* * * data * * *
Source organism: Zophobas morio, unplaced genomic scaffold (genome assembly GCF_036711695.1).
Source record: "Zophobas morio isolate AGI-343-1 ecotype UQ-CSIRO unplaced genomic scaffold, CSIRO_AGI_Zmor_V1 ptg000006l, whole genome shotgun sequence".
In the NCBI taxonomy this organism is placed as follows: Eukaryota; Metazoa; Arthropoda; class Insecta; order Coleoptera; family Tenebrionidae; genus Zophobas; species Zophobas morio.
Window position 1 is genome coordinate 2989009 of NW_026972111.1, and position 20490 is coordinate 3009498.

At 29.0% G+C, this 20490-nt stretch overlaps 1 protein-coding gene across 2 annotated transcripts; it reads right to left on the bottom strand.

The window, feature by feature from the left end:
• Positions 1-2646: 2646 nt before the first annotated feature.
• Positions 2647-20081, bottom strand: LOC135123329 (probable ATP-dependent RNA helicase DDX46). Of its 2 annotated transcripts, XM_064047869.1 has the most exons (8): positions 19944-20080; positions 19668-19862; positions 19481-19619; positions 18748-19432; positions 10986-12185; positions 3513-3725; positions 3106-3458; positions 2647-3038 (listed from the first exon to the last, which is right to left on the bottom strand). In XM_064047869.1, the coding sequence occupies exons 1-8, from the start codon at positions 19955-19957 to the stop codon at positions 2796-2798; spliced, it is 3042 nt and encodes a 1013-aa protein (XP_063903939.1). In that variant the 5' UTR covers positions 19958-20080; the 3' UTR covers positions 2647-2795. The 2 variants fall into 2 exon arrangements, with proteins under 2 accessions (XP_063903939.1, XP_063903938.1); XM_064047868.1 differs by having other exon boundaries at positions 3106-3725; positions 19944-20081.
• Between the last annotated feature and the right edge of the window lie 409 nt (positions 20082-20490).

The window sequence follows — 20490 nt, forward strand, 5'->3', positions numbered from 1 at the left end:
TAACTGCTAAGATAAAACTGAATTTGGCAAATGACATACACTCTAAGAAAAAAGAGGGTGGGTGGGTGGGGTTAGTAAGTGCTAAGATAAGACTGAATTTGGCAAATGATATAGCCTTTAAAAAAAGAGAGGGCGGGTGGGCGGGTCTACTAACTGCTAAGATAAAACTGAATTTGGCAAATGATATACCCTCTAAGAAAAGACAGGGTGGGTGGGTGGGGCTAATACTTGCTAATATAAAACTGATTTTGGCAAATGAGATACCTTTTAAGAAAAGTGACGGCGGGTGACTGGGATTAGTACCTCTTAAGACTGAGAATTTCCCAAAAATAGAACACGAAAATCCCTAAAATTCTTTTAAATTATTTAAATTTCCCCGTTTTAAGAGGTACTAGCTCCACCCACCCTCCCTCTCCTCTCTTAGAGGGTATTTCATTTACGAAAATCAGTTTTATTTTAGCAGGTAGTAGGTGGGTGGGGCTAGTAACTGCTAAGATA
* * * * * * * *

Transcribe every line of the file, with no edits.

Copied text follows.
Source organism: Zophobas morio, unplaced genomic scaffold (genome assembly GCF_036711695.1).
Source record: "Zophobas morio isolate AGI-343-1 ecotype UQ-CSIRO unplaced genomic scaffold, CSIRO_AGI_Zmor_V1 ptg000006l, whole genome shotgun sequence".
In the NCBI taxonomy this organism is placed as follows: Eukaryota; Metazoa; Arthropoda; class Insecta; order Coleoptera; family Tenebrionidae; genus Zophobas; species Zophobas morio.
Window position 1 is genome coordinate 2989009 of NW_026972111.1, and position 20490 is coordinate 3009498.

At 29.0% G+C, this 20490-nt stretch overlaps 1 protein-coding gene across 2 annotated transcripts; it reads right to left on the bottom strand.

The window, feature by feature from the left end:
• Positions 1-2646: 2646 nt before the first annotated feature.
• Positions 2647-20081, bottom strand: LOC135123329 (probable ATP-dependent RNA helicase DDX46). Of its 2 annotated transcripts, XM_064047869.1 has the most exons (8): positions 19944-20080; positions 19668-19862; positions 19481-19619; positions 18748-19432; positions 10986-12185; positions 3513-3725; positions 3106-3458; positions 2647-3038 (listed from the first exon to the last, which is right to left on the bottom strand). In XM_064047869.1, the coding sequence occupies exons 1-8, from the start codon at positions 19955-19957 to the stop codon at positions 2796-2798; spliced, it is 3042 nt and encodes a 1013-aa protein (XP_063903939.1). In that variant the 5' UTR covers positions 19958-20080; the 3' UTR covers positions 2647-2795. The 2 variants fall into 2 exon arrangements, with proteins under 2 accessions (XP_063903939.1, XP_063903938.1); XM_064047868.1 differs by having other exon boundaries at positions 3106-3725; positions 19944-20081.
• Between the last annotated feature and the right edge of the window lie 409 nt (positions 20082-20490).

The window sequence follows — 20490 nt, forward strand, 5'->3', positions numbered from 1 at the left end:
TAACTGCTAAGATAAAACTGAATTTGGCAAATGACATACACTCTAAGAAAAAAGAGGGTGGGTGGGTGGGGTTAGTAAGTGCTAAGATAAGACTGAATTTGGCAAATGATATAGCCTTTAAAAAAAGAGAGGGCGGGTGGGCGGGTCTACTAACTGCTAAGATAAAACTGAATTTGGCAAATGATATACCCTCTAAGAAAAGACAGGGTGGGTGGGTGGGGCTAATACTTGCTAATATAAAACTGATTTTGGCAAATGAGATACCTTTTAAGAAAAGTGACGGCGGGTGACTGGGATTAGTACCTCTTAAGACTGAGAATTTCCCAAAAATAGAACACGAAAATCCCTAAAATTCTTTTAAATTATTTAAATTTCCCCGTTTTAAGAGGTACTAGCTCCACCCACCCTCCCTCTCCTCTCTTAGAGGGTATTTCATTTACGAAAATCAGTTTTATTTTAGCAGGTAGTAGGTGGGTGGGGCTAGTAACTGCTAAGATA